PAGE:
The manifold box.

The lack of "killer" bass from my IB required a serious rethink. The array was sitting in a weak wall which would never improve no matter how much I tried to reinforce it by fixing on more 4" x 2" timbers with 6" long screws.

So after much procrastination I finally decided to rebuild my IB as an opposed driver manifold. (box) Just to see if mechanical vibration really was my IB's Achilles heel. The box would be made of 3/4" plywood and I would use a single layer. I would judge how it performed first before beefing up the box with a second layer. I was still full of doubt abut the advantages of a manifold at this point.

The desired manifold size could be cut from a single sheet of 18mm plywood with little or no waste. I carefully selected a nice, flat sheet from the local timber merchant then brought it home in the car trailer. It didn't take long to cut everything to size and rout the mounting holes for the drivers.

Having built my heavy manifold in my garden workshop I suddenly realised that I couldn't get the large box up the narrow stairs to my attic AV room! I should have glued, clamped and screwed the box together right where it was going to be sealed into the baffle wall.

The heavy 48" x 24" x 16" box had to be run across the garden on a sack truck. Then slid up a gently sloping ladder and in through an open window. Straight into the IB enclosure. After a lot of heavy panting (and rest for a cup of coffee) I could push the manifold between the vertical timbers of the stud wall. A piece of advice: Wall studs are rarely straight without some twist or bend. Make your manifold width slightly undersized or be prepared to hack some studding away with a large chisel! This noisy exercise will not endear you to your partner. Who will assume that the confidence you had in your careful calculations was completely unfounded. They will think that the IB will be a total waste of time and money! It will not be, but don't give them any rope to hang you by at this critical stage. Build a slightly undersized manifold and then use wood or plywood packing strips. Or strips of foam plastic pressed well in. These deliberate ruses will impress your better half no end. You will appear to have everything completely under control no matter how poor your woodworking skills.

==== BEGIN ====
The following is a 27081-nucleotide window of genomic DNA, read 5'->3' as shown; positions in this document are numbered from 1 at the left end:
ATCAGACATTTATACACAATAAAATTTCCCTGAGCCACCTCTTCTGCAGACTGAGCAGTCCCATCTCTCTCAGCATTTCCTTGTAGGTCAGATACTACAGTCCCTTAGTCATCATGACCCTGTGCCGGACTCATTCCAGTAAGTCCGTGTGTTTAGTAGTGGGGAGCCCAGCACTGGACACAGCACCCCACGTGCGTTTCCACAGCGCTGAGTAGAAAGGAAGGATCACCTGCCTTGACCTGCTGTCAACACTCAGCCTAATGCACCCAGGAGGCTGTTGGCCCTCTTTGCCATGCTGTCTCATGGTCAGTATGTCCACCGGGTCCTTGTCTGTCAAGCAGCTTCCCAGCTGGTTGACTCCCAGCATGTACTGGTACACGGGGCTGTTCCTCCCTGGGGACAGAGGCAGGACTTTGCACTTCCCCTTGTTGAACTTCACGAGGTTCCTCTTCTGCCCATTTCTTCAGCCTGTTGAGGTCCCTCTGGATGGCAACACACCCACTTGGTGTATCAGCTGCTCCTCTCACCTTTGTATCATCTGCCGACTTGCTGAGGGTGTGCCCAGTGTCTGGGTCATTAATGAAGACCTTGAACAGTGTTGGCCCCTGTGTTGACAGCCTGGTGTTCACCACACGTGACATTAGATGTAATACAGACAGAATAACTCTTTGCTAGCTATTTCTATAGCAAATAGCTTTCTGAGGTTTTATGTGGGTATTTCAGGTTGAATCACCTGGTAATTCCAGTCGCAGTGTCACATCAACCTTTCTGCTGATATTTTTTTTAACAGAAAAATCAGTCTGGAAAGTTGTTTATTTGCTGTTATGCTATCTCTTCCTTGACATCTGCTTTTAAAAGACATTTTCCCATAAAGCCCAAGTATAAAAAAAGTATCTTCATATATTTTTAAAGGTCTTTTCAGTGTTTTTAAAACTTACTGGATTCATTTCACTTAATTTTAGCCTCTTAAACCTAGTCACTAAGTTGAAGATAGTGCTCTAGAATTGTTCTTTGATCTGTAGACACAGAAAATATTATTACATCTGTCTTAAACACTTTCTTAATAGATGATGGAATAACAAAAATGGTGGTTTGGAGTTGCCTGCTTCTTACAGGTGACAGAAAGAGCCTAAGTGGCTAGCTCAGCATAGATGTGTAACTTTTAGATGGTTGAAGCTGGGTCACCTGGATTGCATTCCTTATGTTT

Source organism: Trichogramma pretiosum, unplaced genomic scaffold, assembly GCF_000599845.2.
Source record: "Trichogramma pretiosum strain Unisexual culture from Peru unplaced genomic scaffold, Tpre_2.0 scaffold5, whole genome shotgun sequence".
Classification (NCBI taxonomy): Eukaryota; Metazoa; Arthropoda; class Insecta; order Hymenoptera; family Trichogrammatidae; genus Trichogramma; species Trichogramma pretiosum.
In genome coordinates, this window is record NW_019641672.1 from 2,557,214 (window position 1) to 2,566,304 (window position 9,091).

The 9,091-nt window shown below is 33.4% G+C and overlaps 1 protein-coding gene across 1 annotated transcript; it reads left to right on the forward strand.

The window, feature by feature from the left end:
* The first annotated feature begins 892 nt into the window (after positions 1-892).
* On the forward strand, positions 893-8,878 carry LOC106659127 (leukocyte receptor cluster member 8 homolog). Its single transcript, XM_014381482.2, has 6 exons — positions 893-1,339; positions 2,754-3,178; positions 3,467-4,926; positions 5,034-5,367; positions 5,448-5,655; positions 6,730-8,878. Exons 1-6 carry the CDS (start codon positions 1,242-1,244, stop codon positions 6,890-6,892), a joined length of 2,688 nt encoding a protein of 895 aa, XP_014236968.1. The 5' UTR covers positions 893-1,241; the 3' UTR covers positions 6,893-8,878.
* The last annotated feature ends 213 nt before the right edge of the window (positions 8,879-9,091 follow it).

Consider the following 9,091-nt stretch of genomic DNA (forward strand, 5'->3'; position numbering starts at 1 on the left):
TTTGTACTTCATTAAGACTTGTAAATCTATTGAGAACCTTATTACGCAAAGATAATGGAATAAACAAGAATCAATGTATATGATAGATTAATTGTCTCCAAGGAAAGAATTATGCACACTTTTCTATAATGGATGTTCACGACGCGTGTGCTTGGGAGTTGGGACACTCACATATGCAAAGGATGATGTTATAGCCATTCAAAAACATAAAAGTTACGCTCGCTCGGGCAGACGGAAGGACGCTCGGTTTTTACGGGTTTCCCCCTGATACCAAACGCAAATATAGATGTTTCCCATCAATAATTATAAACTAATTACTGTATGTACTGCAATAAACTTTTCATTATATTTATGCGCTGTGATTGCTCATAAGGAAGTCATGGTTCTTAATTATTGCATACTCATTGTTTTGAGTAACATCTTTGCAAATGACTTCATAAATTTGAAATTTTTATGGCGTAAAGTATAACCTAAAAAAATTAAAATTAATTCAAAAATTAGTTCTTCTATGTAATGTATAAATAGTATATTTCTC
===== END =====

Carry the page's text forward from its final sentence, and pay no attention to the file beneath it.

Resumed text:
The maintenance of the balance of power is vital in an HT/AV/Hifi household. Diplomacy before a war of words will avoid expensive concessions which might be much better spent on equipment upgrades. Being allowed to make large holes in the house to install subwoofers goes completely against the nesting instincts so tread very carefully to avoid breaking too many eggs.

After the struggle to get the manifold between the twisted old timbers I had drilled holes for the speaker cables and fitted the drivers. Depending on your driver orientation it can help to fix a small batten to support the driver rim safely while you get the first fixing screw in. Once achieved you can take your time as you go around fitting the rest of the screws in place. Drivers are strangely unbalanced objects and can often benefit from a bottom fixing screw first rather than a seemingly more logical top one. It all depends on whether you fix your drivers from the front or rear of the basket rim and whether you have somebody handy to help you at this stage. I found myself having to climb right into my manifold while my wife gingerly handed me the drivers. A situation of the utmost gravity!